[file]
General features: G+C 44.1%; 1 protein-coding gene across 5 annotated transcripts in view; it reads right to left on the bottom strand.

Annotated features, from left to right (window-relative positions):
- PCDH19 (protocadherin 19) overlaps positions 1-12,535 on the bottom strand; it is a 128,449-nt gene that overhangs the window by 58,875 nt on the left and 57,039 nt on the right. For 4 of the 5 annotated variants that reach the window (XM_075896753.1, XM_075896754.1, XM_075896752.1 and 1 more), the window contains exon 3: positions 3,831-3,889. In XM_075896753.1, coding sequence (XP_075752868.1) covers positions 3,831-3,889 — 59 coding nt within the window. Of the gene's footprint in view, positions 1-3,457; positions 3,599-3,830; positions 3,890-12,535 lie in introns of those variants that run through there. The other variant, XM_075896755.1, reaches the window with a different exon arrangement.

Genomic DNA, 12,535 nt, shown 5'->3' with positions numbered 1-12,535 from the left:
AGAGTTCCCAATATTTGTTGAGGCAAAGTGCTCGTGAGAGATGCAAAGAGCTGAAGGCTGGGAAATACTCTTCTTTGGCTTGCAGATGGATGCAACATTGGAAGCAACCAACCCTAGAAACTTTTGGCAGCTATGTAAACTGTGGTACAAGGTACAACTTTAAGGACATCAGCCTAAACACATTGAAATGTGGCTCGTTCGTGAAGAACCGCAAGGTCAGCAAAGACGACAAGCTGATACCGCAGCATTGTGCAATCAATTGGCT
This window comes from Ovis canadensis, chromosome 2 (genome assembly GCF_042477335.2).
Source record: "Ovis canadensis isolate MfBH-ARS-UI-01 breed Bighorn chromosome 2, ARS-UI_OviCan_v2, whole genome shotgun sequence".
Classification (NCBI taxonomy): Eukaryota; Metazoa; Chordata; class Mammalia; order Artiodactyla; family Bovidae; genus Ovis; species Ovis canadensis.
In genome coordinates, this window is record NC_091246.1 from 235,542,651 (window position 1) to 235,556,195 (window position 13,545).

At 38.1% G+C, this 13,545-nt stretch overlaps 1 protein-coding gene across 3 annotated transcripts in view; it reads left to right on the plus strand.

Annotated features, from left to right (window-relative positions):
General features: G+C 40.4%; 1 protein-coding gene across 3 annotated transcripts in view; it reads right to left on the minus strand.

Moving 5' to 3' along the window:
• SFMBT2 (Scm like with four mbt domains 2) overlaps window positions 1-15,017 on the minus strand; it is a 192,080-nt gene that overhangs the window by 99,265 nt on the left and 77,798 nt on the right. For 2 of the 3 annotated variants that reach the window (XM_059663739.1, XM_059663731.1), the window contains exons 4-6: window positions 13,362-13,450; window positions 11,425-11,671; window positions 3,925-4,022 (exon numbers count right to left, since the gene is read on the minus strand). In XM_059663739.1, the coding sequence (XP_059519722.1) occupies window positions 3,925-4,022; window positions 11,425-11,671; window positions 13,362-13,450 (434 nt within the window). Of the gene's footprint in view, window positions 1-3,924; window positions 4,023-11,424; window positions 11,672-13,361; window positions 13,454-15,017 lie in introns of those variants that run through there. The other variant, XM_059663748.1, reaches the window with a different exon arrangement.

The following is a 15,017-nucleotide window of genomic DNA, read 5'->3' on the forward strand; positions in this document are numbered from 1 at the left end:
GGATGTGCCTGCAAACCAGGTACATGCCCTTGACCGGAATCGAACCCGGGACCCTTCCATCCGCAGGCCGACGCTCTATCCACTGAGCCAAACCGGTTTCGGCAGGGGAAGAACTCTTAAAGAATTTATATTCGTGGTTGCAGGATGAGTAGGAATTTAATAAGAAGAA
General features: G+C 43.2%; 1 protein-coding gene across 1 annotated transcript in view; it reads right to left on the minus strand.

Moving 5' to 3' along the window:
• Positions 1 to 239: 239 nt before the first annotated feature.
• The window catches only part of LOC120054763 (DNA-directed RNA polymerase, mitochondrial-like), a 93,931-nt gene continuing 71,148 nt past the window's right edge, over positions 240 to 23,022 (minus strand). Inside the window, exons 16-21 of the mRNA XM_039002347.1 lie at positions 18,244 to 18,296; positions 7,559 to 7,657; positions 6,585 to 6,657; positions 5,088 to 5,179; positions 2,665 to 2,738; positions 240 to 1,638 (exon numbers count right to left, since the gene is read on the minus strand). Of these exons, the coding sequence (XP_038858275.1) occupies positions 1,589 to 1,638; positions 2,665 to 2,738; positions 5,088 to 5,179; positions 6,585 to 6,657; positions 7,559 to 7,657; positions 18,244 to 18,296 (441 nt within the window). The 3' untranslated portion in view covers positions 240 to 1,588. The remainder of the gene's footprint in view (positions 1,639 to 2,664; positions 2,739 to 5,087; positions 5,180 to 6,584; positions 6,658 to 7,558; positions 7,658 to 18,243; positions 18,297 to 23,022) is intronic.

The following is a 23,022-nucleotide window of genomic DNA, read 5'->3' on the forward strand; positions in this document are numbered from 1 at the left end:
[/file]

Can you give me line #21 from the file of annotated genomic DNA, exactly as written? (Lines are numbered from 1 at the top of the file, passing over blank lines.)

The following is a 23,022-nucleotide window of genomic DNA, read 5'->3' on the forward strand; positions in this document are numbered from 1 at the left end: